<matplotlib.legend.Legend at 0x7f8d026068d0>

Adding an offset increases the variance of the estimates and thus it takes more stimuli for the reverse correlation estimate to converge to the true underlying parameter. One solution is antithetic sampling. The idea is to generate stimuli in symmetric pairs $(x, -x)$. It follows that we have that $X^T \hat 1 = 0$, which reduces the variance of the estimate:

In [13]:
results = []
X = np.random.randn(N, len(model.w))

rg = np.floor(np.arange(N) / 2.0).astype(np.int)
alternating_sign = 2 * ((np.arange(N) % 2) - .5)
Xs = alternating_sign.reshape((-1, 1)) * X[rg, :]

y = model.forward(Xs)

# Center y for this demo.
y = y - y.mean()
for i in range(5):
w_hat = estimate_w_hat(Xs, y + i * 2)
rho = calculate_rho(w_hat, model.w)
results += [{'nstims': j + 1,
'rho': rho[j],
'offset': str(i*2)} for j in range(len(rho))]

df = pd.DataFrame(results)
sns.lineplot(x='nstims', y='rho', hue='offset', data=df, ci=None)
plt.legend((0, 2, 4, 6, 8))
plt.title("Estimate quality, antithetic sampling estimate")

Out[13]:
Text(0.5, 1.0, 'Estimate quality, antithetic sampling estimate')

Indeed, this renders the estimates largely immune to the offset. However, there's another way of reducing the variance: choose $a$ such that $Var(\hat w)$ is minimized. Note that the expectation of $X^T a$ is 0, so it cannot affect the mean of the estimator; however, it can nevertheless change its variance. Indeed, we can show that the minimum variance estimate for $\hat w$ occurs when $a = \bar y$.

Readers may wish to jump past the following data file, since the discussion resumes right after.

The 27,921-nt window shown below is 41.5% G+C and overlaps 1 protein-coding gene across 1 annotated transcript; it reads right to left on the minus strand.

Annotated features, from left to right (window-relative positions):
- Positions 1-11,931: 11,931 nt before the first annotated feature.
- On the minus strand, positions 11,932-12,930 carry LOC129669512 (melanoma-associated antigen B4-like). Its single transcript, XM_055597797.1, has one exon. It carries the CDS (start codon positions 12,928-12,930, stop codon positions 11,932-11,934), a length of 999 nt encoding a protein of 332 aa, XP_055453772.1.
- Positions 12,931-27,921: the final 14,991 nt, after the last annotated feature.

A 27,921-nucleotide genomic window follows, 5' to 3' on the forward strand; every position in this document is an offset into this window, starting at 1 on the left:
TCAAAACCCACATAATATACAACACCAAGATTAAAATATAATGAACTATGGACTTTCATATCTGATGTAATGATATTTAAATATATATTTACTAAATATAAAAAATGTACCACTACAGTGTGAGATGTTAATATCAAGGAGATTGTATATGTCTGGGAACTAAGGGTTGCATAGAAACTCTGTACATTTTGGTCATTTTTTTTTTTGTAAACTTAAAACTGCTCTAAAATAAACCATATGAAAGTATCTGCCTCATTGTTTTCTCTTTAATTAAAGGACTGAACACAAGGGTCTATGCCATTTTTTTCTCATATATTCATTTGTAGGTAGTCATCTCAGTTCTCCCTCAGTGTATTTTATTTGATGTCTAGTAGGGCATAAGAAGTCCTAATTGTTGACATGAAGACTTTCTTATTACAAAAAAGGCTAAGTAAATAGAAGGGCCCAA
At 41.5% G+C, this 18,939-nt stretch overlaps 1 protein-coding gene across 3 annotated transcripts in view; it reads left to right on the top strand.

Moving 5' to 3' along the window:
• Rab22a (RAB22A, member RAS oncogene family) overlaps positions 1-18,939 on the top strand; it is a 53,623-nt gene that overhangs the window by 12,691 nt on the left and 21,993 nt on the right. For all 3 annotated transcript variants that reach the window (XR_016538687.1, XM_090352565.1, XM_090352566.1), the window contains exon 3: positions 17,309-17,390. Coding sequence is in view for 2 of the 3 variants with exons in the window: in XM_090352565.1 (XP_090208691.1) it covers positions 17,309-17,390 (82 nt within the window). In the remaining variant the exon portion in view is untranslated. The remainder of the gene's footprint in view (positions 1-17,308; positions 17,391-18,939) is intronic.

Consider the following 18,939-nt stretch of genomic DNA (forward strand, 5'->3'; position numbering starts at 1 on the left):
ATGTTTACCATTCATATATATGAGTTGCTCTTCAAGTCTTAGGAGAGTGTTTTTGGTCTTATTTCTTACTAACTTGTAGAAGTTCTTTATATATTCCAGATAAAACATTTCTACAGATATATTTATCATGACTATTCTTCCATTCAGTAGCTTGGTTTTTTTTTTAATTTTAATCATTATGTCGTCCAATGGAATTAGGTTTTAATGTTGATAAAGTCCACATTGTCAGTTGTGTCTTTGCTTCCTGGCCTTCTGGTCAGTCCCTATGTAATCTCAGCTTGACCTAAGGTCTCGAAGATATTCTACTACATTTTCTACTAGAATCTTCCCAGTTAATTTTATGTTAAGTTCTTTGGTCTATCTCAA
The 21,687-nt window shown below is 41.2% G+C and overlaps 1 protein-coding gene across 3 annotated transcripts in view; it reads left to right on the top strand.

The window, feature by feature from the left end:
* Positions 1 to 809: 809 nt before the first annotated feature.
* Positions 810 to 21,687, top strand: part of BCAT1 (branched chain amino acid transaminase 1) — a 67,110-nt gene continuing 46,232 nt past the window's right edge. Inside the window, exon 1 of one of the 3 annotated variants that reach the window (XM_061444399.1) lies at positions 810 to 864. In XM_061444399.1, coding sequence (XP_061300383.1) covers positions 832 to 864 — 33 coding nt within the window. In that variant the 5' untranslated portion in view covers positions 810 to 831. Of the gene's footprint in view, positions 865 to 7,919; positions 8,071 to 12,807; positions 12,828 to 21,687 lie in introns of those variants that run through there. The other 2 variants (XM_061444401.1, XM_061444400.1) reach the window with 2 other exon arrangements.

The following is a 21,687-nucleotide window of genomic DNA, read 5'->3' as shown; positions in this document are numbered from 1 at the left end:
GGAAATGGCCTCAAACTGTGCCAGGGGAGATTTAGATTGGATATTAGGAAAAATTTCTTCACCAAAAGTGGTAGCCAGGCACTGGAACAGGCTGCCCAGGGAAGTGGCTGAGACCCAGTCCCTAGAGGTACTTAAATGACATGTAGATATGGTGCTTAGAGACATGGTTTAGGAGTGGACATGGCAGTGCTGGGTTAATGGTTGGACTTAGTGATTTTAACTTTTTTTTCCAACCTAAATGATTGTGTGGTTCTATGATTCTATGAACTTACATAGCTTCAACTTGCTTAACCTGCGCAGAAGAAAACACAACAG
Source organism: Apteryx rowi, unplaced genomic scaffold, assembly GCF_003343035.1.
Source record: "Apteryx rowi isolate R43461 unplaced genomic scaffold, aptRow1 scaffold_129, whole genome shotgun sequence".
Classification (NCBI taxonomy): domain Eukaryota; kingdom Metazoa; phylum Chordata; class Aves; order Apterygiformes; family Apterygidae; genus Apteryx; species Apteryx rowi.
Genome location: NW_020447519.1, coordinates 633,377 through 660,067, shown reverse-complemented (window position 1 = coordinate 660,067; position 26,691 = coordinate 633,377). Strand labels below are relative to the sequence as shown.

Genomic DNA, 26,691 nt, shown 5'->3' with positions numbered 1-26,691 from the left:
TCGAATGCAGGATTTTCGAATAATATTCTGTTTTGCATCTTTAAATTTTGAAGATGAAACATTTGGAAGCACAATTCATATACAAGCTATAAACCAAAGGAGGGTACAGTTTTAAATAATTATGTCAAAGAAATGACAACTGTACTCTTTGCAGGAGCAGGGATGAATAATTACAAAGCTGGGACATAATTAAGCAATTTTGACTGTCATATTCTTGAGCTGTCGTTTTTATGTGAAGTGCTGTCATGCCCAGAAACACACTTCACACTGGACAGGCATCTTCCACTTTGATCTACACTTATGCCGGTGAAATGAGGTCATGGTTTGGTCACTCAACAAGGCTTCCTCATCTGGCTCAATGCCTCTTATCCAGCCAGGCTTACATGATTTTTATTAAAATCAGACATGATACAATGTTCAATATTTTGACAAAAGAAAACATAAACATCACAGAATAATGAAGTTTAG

This trick also pops up in other Monte Carlo estimates; see the Control Variates section of this excellent blog post for more references.

In [14]:
def estimate_w_hat_low_var(X, Y):
N = X.shape[0]
# remove the mean.
Ym = np.cumsum(Y)
estimates = np.cumsum(X * (Y.reshape((-1, 1))), axis=0)
mean = (Ym / np.arange(1, N + 1)).reshape((-1, 1)) * np.cumsum(X, axis=0)
w_hat = 1 / np.arange(1, N + 1).reshape((-1, 1)) * (estimates - mean)
return w_hat

results = []
X = np.random.randn(N, len(model.w))
y = model.forward(X)

for i in range(5):
w_hat = estimate_w_hat_low_var(X, y + i * 2)
rho = calculate_rho(w_hat, model.w)
results += [{'nstims': j + 1,
'rho': rho[j],
'offset': str(i*2)} for j in range(len(rho))]

/home/pmin/miniconda3/envs/brian-notebooks/lib/python3.7/site-packages/ipykernel_launcher.py:9: RuntimeWarning: invalid value encountered in true_divide
if __name__ == '__main__':

In [15]:
df = pd.DataFrame(results)
sns.lineplot(x='nstims', y='rho', hue='offset', data=df, ci=None)
plt.legend((0, 2, 4, 6, 8))
plt.title("Estimate quality, variance-stabilized estimate")

Out[15]:
Text(0.5, 1.0, 'Estimate quality, variance-stabilized estimate')

Which trick works best? For this scenario, it turns out that the variance-stabilized estimate works better than antithetic sampling:

In [16]:
N = 4000
results = []
for i in range(100):
X = np.random.randn(N, model.input_size)
Y = model.forward(X)

w_hat = estimate_w_hat_low_var(X, Y)
rho = calculate_rho(w_hat, model.w)

rg = np.floor(np.arange(N) / 2.0).astype(np.int)
alternating_sign = 2 * ((np.arange(N) % 2) - .5)
Xs = alternating_sign.reshape((-1, 1)) * X[rg, :]
Y = model.forward(Xs)

w_hat = estimate_w_hat_low_var(Xs, Y)
rho_p = calculate_rho(w_hat, model.w)

results += [{'run': i,
'nstims': j + 1,
'rho': rho[j],
'sampling_type': 'normal'} for j in range(len(rho))]
results += [{'run': i,
'nstims': j + 1,
'rho': rho_p[j],
'sampling_type': 'antithetical'} for j in range(len(rho_p))]

df = pd.DataFrame(results)

/home/pmin/miniconda3/envs/brian-notebooks/lib/python3.7/site-packages/ipykernel_launcher.py:9: RuntimeWarning: invalid value encountered in true_divide
if __name__ == '__main__':

In [17]:
ax = plt.figure(figsize=(8, 6)).gca()
sns.lineplot(x='nstims', y='rho', hue='sampling_type', data=df[::100], ax=ax)

Out[17]:
<matplotlib.axes._subplots.AxesSubplot at 0x7f8d02f32dd0>

Conclusion: always use the variance-stabilized estimate by removing subtracting the mean response from $y$. Antithetic sampling may also be helpful in some scenarios.